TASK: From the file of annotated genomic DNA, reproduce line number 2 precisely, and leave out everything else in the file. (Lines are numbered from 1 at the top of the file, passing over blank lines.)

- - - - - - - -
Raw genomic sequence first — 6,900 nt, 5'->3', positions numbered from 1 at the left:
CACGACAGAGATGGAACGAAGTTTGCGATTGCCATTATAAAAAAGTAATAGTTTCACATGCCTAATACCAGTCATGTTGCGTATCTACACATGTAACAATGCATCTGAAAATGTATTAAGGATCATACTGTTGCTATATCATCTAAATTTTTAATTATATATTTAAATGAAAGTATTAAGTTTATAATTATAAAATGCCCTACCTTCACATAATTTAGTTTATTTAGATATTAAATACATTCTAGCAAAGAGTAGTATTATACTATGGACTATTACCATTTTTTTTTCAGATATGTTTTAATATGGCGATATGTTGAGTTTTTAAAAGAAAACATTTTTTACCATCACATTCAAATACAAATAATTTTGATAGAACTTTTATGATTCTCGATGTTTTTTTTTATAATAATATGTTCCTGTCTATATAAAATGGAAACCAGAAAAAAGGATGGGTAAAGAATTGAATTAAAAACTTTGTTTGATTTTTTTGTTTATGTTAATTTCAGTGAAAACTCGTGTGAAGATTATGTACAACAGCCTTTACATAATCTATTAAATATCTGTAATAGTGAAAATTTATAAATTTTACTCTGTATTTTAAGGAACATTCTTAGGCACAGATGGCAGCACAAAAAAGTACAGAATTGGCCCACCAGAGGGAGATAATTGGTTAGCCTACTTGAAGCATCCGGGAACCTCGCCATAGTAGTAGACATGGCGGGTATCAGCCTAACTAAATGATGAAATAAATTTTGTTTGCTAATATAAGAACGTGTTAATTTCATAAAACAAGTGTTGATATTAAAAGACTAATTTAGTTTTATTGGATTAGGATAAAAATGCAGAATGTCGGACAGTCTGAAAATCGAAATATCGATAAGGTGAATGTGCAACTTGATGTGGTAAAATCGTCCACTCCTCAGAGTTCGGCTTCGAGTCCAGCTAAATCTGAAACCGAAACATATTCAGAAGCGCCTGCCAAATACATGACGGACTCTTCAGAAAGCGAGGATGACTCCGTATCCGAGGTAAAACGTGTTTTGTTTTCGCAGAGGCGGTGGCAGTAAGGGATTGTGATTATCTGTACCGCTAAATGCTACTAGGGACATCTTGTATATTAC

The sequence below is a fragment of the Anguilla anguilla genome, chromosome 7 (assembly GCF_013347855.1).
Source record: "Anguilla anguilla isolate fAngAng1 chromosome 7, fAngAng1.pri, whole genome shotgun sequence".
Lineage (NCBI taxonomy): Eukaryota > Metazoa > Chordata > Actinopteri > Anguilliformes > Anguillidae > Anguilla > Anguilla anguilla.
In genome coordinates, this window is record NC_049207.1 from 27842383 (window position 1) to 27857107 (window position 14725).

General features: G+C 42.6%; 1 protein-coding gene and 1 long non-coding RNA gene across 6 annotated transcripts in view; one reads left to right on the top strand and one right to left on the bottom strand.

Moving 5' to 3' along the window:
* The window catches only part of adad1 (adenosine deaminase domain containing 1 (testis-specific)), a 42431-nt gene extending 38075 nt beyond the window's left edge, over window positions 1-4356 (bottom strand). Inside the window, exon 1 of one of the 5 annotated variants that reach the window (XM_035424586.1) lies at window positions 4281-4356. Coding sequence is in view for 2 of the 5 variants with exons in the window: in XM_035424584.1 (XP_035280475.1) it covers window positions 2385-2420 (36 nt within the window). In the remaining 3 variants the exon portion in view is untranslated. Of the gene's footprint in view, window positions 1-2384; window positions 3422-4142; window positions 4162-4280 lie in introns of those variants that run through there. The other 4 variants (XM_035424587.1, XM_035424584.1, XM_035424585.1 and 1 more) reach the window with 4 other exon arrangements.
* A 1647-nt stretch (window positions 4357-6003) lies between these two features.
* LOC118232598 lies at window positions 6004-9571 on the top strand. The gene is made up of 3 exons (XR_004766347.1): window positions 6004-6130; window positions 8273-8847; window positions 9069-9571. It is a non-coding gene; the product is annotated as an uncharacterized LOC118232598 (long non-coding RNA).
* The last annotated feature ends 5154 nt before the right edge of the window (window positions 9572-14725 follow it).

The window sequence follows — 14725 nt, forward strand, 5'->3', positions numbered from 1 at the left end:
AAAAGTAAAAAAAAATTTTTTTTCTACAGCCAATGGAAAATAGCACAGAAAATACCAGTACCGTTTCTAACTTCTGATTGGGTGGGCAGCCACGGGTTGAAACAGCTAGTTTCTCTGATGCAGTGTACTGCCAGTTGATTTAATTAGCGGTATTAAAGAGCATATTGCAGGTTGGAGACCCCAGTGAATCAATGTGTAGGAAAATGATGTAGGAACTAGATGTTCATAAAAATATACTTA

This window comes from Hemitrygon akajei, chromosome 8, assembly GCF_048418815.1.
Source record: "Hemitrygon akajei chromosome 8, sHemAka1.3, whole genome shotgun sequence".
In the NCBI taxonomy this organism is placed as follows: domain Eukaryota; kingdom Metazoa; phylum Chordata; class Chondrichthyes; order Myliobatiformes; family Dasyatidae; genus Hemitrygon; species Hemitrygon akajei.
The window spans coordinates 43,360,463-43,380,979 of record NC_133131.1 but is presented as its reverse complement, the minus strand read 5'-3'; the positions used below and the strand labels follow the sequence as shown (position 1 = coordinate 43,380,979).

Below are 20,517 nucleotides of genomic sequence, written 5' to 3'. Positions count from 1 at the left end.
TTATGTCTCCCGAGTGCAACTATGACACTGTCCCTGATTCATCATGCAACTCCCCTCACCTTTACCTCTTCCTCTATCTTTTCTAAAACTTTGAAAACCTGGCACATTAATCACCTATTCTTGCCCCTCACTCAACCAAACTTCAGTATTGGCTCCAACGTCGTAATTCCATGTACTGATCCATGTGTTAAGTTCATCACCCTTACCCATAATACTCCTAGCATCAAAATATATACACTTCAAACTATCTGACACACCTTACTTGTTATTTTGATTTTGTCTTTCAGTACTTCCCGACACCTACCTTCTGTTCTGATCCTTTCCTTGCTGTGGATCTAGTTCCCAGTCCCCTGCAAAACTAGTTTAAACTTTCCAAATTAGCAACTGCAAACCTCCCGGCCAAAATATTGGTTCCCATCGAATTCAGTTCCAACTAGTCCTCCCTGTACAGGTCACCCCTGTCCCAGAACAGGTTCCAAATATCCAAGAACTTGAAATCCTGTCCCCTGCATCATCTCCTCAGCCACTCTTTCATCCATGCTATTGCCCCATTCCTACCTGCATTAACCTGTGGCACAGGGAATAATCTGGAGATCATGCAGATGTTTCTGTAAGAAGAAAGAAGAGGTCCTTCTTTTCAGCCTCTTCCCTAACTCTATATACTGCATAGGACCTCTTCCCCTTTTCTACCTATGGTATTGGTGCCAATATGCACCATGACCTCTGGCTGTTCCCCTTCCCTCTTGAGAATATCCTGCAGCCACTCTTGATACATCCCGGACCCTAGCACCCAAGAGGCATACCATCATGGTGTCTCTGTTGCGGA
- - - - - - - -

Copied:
CACGACAGAGATGGAACGAAGTTTGCGATTGCCATTATAAAAAAGTAATAGTTTCACATGCCTAATACCAGTCATGTTGCGTATCTACACATGTAACAATGCATCTGAAAATGTATTAAGGATCATACTGTTGCTATATCATCTAAATTTTTAATTATATATTTAAATGAAAGTATTAAGTTTATAATTATAAAATGCCCTACCTTCACATAATTTAGTTTATTTAGATATTAAATACATTCTAGCAAAGAGTAGTATTATACTATGGACTATTACCATTTTTTTTTCAGATATGTTTTAATATGGCGATATGTTGAGTTTTTAAAAGAAAACATTTTTTACCATCACATTCAAATACAAATAATTTTGATAGAACTTTTATGATTCTCGATGTTTTTTTTTATAATAATATGTTCCTGTCTATATAAAATGGAAACCAGAAAAAAGGATGGGTAAAGAATTGAATTAAAAACTTTGTTTGATTTTTTTGTTTATGTTAATTTCAGTGAAAACTCGTGTGAAGATTATGTACAACAGCCTTTACATAATCTATTAAATATCTGTAATAGTGAAAATTTATAAATTTTACTCTGTATTTTAAGGAACATTCTTAGGCACAGATGGCAGCACAAAAAAGTACAGAATTGGCCCACCAGAGGGAGATAATTGGTTAGCCTACTTGAAGCATCCGGGAACCTCGCCATAGTAGTAGACATGGCGGGTATCAGCCTAACTAAATGATGAAATAAATTTTGTTTGCTAATATAAGAACGTGTTAATTTCATAAAACAAGTGTTGATATTAAAAGACTAATTTAGTTTTATTGGATTAGGATAAAAATGCAGAATGTCGGACAGTCTGAAAATCGAAATATCGATAAGGTGAATGTGCAACTTGATGTGGTAAAATCGTCCACTCCTCAGAGTTCGGCTTCGAGTCCAGCTAAATCTGAAACCGAAACATATTCAGAAGCGCCTGCCAAATACATGACGGACTCTTCAGAAAGCGAGGATGACTCCGTATCCGAGGTAAAACGTGTTTTGTTTTCGCAGAGGCGGTGGCAGTAAGGGATTGTGATTATCTGTACCGCTAAATGCTACTAGGGACATCTTGTATATTAC